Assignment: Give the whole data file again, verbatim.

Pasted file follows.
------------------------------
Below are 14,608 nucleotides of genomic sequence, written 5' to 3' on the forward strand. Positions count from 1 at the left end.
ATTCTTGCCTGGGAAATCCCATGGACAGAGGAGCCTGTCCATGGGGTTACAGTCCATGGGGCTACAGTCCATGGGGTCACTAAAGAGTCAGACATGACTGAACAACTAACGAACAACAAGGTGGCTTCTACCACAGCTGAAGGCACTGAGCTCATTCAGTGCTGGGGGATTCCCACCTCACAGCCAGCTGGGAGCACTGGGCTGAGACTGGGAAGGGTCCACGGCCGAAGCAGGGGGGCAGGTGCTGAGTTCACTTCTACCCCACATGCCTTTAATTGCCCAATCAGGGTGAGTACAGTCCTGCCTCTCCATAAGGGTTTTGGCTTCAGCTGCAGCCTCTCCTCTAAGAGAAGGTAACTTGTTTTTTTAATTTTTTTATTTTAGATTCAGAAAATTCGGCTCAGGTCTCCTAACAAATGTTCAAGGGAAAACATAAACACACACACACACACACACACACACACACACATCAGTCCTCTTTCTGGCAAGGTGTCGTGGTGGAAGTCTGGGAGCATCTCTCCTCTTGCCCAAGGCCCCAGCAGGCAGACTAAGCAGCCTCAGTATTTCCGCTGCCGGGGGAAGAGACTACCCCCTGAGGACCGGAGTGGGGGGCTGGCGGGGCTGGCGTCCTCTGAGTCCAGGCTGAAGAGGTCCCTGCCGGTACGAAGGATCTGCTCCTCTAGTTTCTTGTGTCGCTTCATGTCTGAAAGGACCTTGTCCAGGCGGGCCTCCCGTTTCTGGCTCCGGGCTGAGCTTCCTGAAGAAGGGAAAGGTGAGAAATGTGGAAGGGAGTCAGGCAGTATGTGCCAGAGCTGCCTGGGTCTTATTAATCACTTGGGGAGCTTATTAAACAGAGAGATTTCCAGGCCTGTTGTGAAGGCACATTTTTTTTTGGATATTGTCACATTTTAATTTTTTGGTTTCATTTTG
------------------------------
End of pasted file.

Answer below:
Below are 14,608 nucleotides of genomic sequence, written 5' to 3' on the forward strand. Positions count from 1 at the left end.
ATTCTTGCCTGGGAAATCCCATGGACAGAGGAGCCTGTCCATGGGGTTACAGTCCATGGGGCTACAGTCCATGGGGTCACTAAAGAGTCAGACATGACTGAACAACTAACGAACAACAAGGTGGCTTCTACCACAGCTGAAGGCACTGAGCTCATTCAGTGCTGGGGGATTCCCACCTCACAGCCAGCTGGGAGCACTGGGCTGAGACTGGGAAGGGTCCACGGCCGAAGCAGGGGGGCAGGTGCTGAGTTCACTTCTACCCCACATGCCTTTAATTGCCCAATCAGGGTGAGTACAGTCCTGCCTCTCCATAAGGGTTTTGGCTTCAGCTGCAGCCTCTCCTCTAAGAGAAGGTAACTTGTTTTTTTAATTTTTTTATTTTAGATTCAGAAAATTCGGCTCAGGTCTCCTAACAAATGTTCAAGGGAAAACATAAACACACACACACACACACACACACACACACACATCAGTCCTCTTTCTGGCAAGGTGTCGTGGTGGAAGTCTGGGAGCATCTCTCCTCTTGCCCAAGGCCCCAGCAGGCAGACTAAGCAGCCTCAGTATTTCCGCTGCCGGGGGAAGAGACTACCCCCTGAGGACCGGAGTGGGGGGCTGGCGGGGCTGGCGTCCTCTGAGTCCAGGCTGAAGAGGTCCCTGCCGGTACGAAGGATCTGCTCCTCTAGTTTCTTGTGTCGCTTCATGTCTGAAAGGACCTTGTCCAGGCGGGCCTCCCGTTTCTGGCTCCGGGCTGAGCTTCCTGAAGAAGGGAAAGGTGAGAAATGTGGAAGGGAGTCAGGCAGTATGTGCCAGAGCTGCCTGGGTCTTATTAATCACTTGGGGAGCTTATTAAACAGAGAGATTTCCAGGCCTGTTGTGAAGGCACATTTTTTTTTGGATATTGTCACATTTTAATTTTTTGGTTTCATTTTG